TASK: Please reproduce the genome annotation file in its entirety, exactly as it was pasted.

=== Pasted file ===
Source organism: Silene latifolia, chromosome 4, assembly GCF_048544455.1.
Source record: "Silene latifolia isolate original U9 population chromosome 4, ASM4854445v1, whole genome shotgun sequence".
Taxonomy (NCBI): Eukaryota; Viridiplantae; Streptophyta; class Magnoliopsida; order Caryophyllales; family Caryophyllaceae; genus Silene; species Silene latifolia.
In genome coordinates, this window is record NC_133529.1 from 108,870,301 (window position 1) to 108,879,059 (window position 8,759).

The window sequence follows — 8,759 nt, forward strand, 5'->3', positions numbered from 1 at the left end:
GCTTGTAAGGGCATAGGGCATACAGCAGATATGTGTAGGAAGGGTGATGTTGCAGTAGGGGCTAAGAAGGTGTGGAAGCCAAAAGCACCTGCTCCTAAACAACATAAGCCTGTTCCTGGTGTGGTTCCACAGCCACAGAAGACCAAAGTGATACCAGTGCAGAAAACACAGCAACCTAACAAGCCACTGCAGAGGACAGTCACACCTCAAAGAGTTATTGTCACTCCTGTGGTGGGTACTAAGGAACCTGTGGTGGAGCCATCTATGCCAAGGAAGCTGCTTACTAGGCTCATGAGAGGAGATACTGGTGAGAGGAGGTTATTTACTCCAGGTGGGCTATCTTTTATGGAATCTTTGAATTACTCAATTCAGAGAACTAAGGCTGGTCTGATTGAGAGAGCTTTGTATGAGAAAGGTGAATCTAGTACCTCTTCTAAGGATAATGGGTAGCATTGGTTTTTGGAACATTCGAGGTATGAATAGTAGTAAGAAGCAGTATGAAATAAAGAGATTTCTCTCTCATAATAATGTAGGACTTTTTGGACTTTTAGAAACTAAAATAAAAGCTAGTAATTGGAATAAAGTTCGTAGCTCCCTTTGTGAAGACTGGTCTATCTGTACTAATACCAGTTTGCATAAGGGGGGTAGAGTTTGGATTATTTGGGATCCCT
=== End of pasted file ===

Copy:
Source organism: Silene latifolia, chromosome 4, assembly GCF_048544455.1.
Source record: "Silene latifolia isolate original U9 population chromosome 4, ASM4854445v1, whole genome shotgun sequence".
Taxonomy (NCBI): Eukaryota; Viridiplantae; Streptophyta; class Magnoliopsida; order Caryophyllales; family Caryophyllaceae; genus Silene; species Silene latifolia.
In genome coordinates, this window is record NC_133529.1 from 108,870,301 (window position 1) to 108,879,059 (window position 8,759).

The window sequence follows — 8,759 nt, forward strand, 5'->3', positions numbered from 1 at the left end:
GCTTGTAAGGGCATAGGGCATACAGCAGATATGTGTAGGAAGGGTGATGTTGCAGTAGGGGCTAAGAAGGTGTGGAAGCCAAAAGCACCTGCTCCTAAACAACATAAGCCTGTTCCTGGTGTGGTTCCACAGCCACAGAAGACCAAAGTGATACCAGTGCAGAAAACACAGCAACCTAACAAGCCACTGCAGAGGACAGTCACACCTCAAAGAGTTATTGTCACTCCTGTGGTGGGTACTAAGGAACCTGTGGTGGAGCCATCTATGCCAAGGAAGCTGCTTACTAGGCTCATGAGAGGAGATACTGGTGAGAGGAGGTTATTTACTCCAGGTGGGCTATCTTTTATGGAATCTTTGAATTACTCAATTCAGAGAACTAAGGCTGGTCTGATTGAGAGAGCTTTGTATGAGAAAGGTGAATCTAGTACCTCTTCTAAGGATAATGGGTAGCATTGGTTTTTGGAACATTCGAGGTATGAATAGTAGTAAGAAGCAGTATGAAATAAAGAGATTTCTCTCTCATAATAATGTAGGACTTTTTGGACTTTTAGAAACTAAAATAAAAGCTAGTAATTGGAATAAAGTTCGTAGCTCCCTTTGTGAAGACTGGTCTATCTGTACTAATACCAGTTTGCATAAGGGGGGTAGAGTTTGGATTATTTGGGATCCCT